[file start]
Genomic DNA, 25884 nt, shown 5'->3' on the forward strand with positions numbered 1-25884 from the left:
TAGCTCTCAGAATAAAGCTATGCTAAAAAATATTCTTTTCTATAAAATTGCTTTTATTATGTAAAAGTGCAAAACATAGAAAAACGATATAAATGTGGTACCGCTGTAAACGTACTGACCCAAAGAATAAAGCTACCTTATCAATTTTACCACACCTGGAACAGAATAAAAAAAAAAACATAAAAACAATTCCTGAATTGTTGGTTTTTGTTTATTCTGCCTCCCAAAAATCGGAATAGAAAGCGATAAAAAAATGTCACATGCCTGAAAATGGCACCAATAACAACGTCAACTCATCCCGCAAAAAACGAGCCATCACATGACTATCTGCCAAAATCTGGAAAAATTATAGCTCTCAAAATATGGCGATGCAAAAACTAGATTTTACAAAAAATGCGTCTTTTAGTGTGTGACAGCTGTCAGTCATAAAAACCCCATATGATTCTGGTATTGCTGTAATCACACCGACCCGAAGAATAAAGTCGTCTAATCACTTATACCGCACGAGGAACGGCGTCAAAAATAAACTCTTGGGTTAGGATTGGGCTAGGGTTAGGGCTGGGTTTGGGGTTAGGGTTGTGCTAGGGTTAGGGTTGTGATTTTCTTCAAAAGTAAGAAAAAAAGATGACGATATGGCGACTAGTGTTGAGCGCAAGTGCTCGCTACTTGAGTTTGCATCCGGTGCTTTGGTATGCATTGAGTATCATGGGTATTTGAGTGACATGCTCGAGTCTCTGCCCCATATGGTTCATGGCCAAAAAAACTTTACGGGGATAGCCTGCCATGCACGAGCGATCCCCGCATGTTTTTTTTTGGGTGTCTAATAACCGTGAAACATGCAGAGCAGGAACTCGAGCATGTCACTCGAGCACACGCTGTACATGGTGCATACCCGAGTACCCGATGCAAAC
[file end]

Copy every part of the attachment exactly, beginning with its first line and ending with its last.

Genomic DNA, 25884 nt, shown 5'->3' on the forward strand with positions numbered 1-25884 from the left:
TAGCTCTCAGAATAAAGCTATGCTAAAAAATATTCTTTTCTATAAAATTGCTTTTATTATGTAAAAGTGCAAAACATAGAAAAACGATATAAATGTGGTACCGCTGTAAACGTACTGACCCAAAGAATAAAGCTACCTTATCAATTTTACCACACCTGGAACAGAATAAAAAAAAAAACATAAAAACAATTCCTGAATTGTTGGTTTTTGTTTATTCTGCCTCCCAAAAATCGGAATAGAAAGCGATAAAAAAATGTCACATGCCTGAAAATGGCACCAATAACAACGTCAACTCATCCCGCAAAAAACGAGCCATCACATGACTATCTGCCAAAATCTGGAAAAATTATAGCTCTCAAAATATGGCGATGCAAAAACTAGATTTTACAAAAAATGCGTCTTTTAGTGTGTGACAGCTGTCAGTCATAAAAACCCCATATGATTCTGGTATTGCTGTAATCACACCGACCCGAAGAATAAAGTCGTCTAATCACTTATACCGCACGAGGAACGGCGTCAAAAATAAACTCTTGGGTTAGGATTGGGCTAGGGTTAGGGCTGGGTTTGGGGTTAGGGTTGTGCTAGGGTTAGGGTTGTGATTTTCTTCAAAAGTAAGAAAAAAAGATGACGATATGGCGACTAGTGTTGAGCGCAAGTGCTCGCTACTTGAGTTTGCATCCGGTGCTTTGGTATGCATTGAGTATCATGGGTATTTGAGTGACATGCTCGAGTCTCTGCCCCATATGGTTCATGGCCAAAAAAACTTTACGGGGATAGCCTGCCATGCACGAGCGATCCCCGCATGTTTTTTTTTGGGTGTCTAATAACCGTGAAACATGCAGAGCAGGAACTCGAGCATGTCACTCGAGCACACGCTGTACATGGTGCATACCCGAGTACCCGATGCAAAC